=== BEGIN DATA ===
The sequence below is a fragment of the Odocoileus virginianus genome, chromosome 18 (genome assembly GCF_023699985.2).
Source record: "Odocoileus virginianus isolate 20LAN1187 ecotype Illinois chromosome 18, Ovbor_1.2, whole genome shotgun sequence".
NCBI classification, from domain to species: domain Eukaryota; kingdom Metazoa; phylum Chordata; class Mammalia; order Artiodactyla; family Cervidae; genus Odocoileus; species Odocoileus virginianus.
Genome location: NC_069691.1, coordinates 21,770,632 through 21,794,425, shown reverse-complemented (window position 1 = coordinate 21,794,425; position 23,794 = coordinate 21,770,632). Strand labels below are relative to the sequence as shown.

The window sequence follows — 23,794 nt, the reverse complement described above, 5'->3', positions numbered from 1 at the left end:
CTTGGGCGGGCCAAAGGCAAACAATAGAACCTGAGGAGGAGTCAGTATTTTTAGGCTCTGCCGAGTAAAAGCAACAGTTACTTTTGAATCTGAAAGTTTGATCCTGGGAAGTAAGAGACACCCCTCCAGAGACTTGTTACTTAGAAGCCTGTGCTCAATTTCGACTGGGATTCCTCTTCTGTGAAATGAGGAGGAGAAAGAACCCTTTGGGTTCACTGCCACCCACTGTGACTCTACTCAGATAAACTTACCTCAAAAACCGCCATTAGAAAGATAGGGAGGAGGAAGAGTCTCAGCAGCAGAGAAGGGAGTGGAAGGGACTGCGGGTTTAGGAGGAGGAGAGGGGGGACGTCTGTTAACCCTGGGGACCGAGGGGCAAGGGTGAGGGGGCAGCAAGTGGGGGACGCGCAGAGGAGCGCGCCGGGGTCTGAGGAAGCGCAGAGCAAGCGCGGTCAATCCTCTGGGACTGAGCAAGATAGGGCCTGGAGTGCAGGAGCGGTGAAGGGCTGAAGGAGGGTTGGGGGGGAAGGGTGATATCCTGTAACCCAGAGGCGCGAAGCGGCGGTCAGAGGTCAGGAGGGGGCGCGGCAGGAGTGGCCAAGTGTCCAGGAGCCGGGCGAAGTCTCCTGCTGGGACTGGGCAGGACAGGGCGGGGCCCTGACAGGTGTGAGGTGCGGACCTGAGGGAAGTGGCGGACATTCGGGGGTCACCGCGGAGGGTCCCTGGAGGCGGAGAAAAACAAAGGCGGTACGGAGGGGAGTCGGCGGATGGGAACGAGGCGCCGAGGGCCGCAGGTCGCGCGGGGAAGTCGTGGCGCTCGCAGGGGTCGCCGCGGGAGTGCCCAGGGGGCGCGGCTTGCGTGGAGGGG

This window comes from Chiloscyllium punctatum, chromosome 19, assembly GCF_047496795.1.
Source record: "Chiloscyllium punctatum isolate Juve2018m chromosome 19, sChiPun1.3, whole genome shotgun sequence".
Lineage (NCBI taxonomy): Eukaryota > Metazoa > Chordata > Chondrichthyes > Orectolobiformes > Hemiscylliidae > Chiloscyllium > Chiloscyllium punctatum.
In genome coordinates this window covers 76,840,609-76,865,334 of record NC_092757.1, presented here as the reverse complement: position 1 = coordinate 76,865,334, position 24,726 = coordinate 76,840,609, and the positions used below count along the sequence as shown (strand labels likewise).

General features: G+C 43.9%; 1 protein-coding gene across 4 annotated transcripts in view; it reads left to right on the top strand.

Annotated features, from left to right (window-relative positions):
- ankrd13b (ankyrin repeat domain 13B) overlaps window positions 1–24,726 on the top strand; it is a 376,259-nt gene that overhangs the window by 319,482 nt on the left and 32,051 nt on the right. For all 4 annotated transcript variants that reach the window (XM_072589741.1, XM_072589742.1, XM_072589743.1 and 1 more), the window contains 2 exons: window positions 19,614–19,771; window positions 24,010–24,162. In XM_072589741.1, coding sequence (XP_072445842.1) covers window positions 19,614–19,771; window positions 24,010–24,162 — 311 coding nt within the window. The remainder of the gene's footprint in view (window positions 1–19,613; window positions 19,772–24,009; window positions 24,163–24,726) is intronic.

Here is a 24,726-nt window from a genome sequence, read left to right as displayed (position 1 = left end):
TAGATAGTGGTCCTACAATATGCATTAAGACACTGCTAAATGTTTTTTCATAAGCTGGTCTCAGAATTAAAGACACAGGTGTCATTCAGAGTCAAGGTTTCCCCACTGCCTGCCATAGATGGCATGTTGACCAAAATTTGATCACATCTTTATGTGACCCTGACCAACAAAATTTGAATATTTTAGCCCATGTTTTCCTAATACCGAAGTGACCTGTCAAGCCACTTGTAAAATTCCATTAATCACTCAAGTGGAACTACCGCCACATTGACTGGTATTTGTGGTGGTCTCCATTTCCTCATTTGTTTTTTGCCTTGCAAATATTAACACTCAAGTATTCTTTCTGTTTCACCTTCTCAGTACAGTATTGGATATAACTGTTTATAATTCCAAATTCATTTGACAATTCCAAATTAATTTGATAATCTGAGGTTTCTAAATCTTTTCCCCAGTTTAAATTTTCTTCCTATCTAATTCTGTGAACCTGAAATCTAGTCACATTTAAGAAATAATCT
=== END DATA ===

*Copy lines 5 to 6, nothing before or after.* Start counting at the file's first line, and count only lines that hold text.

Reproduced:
The window sequence follows — 23,794 nt, the reverse complement described above, 5'->3', positions numbered from 1 at the left end:
CTTGGGCGGGCCAAAGGCAAACAATAGAACCTGAGGAGGAGTCAGTATTTTTAGGCTCTGCCGAGTAAAAGCAACAGTTACTTTTGAATCTGAAAGTTTGATCCTGGGAAGTAAGAGACACCCCTCCAGAGACTTGTTACTTAGAAGCCTGTGCTCAATTTCGACTGGGATTCCTCTTCTGTGAAATGAGGAGGAGAAAGAACCCTTTGGGTTCACTGCCACCCACTGTGACTCTACTCAGATAAACTTACCTCAAAAACCGCCATTAGAAAGATAGGGAGGAGGAAGAGTCTCAGCAGCAGAGAAGGGAGTGGAAGGGACTGCGGGTTTAGGAGGAGGAGAGGGGGGACGTCTGTTAACCCTGGGGACCGAGGGGCAAGGGTGAGGGGGCAGCAAGTGGGGGACGCGCAGAGGAGCGCGCCGGGGTCTGAGGAAGCGCAGAGCAAGCGCGGTCAATCCTCTGGGACTGAGCAAGATAGGGCCTGGAGTGCAGGAGCGGTGAAGGGCTGAAGGAGGGTTGGGGGGGAAGGGTGATATCCTGTAACCCAGAGGCGCGAAGCGGCGGTCAGAGGTCAGGAGGGGGCGCGGCAGGAGTGGCCAAGTGTCCAGGAGCCGGGCGAAGTCTCCTGCTGGGACTGGGCAGGACAGGGCGGGGCCCTGACAGGTGTGAGGTGCGGACCTGAGGGAAGTGGCGGACATTCGGGGGTCACCGCGGAGGGTCCCTGGAGGCGGAGAAAAACAAAGGCGGTACGGAGGGGAGTCGGCGGATGGGAACGAGGCGCCGAGGGCCGCAGGTCGCGCGGGGAAGTCGTGGCGCTCGCAGGGGTCGCCGCGGGAGTGCCCAGGGGGCGCGGCTTGCGTGGAGGGG